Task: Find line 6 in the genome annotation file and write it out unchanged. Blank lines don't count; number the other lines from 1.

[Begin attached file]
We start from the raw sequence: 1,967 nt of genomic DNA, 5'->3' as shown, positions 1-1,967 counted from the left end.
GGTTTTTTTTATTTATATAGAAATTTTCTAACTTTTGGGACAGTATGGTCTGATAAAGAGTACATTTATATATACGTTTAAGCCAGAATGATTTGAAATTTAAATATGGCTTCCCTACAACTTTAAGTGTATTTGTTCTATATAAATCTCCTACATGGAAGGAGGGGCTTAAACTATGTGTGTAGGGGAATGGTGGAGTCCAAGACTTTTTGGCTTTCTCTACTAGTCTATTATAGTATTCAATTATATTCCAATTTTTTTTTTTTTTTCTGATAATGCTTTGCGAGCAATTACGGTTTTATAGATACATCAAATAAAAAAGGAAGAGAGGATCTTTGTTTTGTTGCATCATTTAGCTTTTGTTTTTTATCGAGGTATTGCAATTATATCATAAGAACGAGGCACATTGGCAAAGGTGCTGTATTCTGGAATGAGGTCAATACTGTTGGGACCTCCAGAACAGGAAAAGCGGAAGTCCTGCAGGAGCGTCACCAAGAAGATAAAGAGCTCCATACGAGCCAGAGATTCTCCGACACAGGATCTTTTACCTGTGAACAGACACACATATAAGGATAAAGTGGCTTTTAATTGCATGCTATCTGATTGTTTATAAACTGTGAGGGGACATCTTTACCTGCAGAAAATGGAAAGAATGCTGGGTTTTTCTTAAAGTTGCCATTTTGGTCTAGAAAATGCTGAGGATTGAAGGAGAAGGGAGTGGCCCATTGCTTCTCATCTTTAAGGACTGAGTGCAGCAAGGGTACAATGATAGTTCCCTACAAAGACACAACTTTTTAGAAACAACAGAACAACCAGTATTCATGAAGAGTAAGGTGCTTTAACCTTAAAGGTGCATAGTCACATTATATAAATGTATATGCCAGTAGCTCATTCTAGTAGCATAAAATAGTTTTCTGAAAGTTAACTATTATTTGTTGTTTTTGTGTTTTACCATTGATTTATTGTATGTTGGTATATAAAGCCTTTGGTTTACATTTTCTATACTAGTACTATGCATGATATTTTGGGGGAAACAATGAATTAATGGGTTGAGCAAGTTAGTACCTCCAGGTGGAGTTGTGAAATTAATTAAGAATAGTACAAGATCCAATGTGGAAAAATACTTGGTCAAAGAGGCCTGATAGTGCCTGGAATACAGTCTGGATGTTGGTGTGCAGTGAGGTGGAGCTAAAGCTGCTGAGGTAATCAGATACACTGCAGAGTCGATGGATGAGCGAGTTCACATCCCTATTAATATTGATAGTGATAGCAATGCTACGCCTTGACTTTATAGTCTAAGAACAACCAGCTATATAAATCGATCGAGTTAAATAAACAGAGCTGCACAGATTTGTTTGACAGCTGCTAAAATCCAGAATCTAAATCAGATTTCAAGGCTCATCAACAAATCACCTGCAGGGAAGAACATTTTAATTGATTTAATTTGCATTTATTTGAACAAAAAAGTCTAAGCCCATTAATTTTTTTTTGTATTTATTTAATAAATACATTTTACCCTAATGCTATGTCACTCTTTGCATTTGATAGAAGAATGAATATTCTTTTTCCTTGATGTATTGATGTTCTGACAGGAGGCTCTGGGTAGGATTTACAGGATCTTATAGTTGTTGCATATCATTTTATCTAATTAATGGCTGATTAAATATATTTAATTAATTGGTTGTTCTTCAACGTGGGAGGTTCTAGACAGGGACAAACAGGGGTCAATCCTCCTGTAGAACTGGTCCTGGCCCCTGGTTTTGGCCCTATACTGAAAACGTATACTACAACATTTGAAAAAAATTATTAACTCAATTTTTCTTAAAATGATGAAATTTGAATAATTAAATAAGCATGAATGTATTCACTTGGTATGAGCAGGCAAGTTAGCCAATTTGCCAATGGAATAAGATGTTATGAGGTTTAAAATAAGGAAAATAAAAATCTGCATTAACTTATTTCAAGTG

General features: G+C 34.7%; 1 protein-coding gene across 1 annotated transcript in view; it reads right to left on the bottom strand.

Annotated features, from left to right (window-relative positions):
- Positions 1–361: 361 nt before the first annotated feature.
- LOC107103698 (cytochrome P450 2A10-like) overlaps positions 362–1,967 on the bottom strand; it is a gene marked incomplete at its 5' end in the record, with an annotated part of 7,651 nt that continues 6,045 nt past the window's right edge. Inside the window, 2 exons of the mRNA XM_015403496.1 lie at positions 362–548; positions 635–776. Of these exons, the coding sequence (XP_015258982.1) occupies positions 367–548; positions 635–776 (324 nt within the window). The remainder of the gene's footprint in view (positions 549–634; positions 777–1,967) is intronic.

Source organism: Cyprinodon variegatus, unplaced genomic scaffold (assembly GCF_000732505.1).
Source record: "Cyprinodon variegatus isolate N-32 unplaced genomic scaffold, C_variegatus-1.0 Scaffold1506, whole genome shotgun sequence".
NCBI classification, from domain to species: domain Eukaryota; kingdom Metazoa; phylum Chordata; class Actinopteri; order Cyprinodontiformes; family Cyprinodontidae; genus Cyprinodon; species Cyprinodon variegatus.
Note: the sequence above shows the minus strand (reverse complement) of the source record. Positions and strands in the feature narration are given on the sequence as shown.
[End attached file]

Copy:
- LOC107103698 (cytochrome P450 2A10-like) overlaps positions 362–1,967 on the bottom strand; it is a gene marked incomplete at its 5' end in the record, with an annotated part of 7,651 nt that continues 6,045 nt past the window's right edge. Inside the window, 2 exons of the mRNA XM_015403496.1 lie at positions 362–548; positions 635–776. Of these exons, the coding sequence (XP_015258982.1) occupies positions 367–548; positions 635–776 (324 nt within the window). The remainder of the gene's footprint in view (positions 549–634; positions 777–1,967) is intronic.